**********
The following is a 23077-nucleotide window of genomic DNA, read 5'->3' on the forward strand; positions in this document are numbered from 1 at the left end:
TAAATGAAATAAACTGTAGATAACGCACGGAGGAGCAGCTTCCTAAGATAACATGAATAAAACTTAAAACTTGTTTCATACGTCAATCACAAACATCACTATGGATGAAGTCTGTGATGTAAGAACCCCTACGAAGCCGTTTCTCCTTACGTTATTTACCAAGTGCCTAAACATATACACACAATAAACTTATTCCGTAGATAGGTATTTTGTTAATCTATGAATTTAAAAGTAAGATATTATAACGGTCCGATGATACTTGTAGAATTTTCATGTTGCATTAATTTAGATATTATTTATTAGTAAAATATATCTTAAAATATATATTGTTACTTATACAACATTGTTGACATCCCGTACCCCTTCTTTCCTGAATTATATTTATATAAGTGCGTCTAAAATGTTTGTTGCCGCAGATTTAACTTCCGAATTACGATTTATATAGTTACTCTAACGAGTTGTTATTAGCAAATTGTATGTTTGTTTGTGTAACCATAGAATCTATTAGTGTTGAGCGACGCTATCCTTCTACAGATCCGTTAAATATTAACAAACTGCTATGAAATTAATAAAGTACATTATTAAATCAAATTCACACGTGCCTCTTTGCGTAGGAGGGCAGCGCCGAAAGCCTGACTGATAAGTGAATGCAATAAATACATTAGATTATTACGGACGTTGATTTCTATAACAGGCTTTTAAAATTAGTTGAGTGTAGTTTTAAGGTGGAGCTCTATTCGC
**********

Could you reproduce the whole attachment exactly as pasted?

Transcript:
The following is a 23077-nucleotide window of genomic DNA, read 5'->3' on the forward strand; positions in this document are numbered from 1 at the left end:
TAAATGAAATAAACTGTAGATAACGCACGGAGGAGCAGCTTCCTAAGATAACATGAATAAAACTTAAAACTTGTTTCATACGTCAATCACAAACATCACTATGGATGAAGTCTGTGATGTAAGAACCCCTACGAAGCCGTTTCTCCTTACGTTATTTACCAAGTGCCTAAACATATACACACAATAAACTTATTCCGTAGATAGGTATTTTGTTAATCTATGAATTTAAAAGTAAGATATTATAACGGTCCGATGATACTTGTAGAATTTTCATGTTGCATTAATTTAGATATTATTTATTAGTAAAATATATCTTAAAATATATATTGTTACTTATACAACATTGTTGACATCCCGTACCCCTTCTTTCCTGAATTATATTTATATAAGTGCGTCTAAAATGTTTGTTGCCGCAGATTTAACTTCCGAATTACGATTTATATAGTTACTCTAACGAGTTGTTATTAGCAAATTGTATGTTTGTTTGTGTAACCATAGAATCTATTAGTGTTGAGCGACGCTATCCTTCTACAGATCCGTTAAATATTAACAAACTGCTATGAAATTAATAAAGTACATTATTAAATCAAATTCACACGTGCCTCTTTGCGTAGGAGGGCAGCGCCGAAAGCCTGACTGATAAGTGAATGCAATAAATACATTAGATTATTACGGACGTTGATTTCTATAACAGGCTTTTAAAATTAGTTGAGTGTAGTTTTAAGGTGGAGCTCTATTCGC